Americans want a less aggressive foreign policy. It's time lawmakers listened.

I would argue that U.S. policymakers have an opportunity here — to re-engage with their constituents, at a time when the American public’s outlook appears better-suited to the fraught geopolitical realities of the current moment.

Failing to do so brings great risks. When policymakers ignore public opinion—and its sustainability—they leave citizens to accept costs and hazards that can’t be maintained over time while simultaneously eroding their trust. Furthermore, when foreign policy is pursued without significant public support, foreign governments perceive the United States as a less dependable and predictable partner; foreign enemies see potential divisions to be exploited. And without consideration of public opinion we’re bound to see fewer fresh policy ideas. As the report points out, “intelligent and thoughtful proposals to decrease defense spending or reevaluate the War on Terror are dismissed as outside the boundaries of conventional wisdom.”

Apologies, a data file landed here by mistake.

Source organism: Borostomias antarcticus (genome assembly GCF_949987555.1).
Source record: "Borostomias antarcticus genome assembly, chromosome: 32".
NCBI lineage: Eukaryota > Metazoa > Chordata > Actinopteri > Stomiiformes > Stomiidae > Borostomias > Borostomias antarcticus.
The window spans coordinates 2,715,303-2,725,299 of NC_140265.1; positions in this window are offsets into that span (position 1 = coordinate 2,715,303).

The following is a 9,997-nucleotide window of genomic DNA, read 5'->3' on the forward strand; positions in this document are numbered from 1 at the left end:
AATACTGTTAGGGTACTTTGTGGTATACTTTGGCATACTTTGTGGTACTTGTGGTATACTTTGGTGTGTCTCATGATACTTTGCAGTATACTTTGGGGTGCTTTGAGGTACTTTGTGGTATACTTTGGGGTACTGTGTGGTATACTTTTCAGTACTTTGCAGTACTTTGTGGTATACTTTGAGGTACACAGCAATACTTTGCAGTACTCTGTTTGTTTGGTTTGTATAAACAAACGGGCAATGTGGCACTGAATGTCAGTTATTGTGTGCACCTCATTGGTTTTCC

The result of this myopic view of foreign policy possibilities can be costly—in blood, treasure, and international political good will. But the larger cost of ignoring U.S. public opinion in favor of an elite consensus that lacks sustainable public backing may well be to American democracy.

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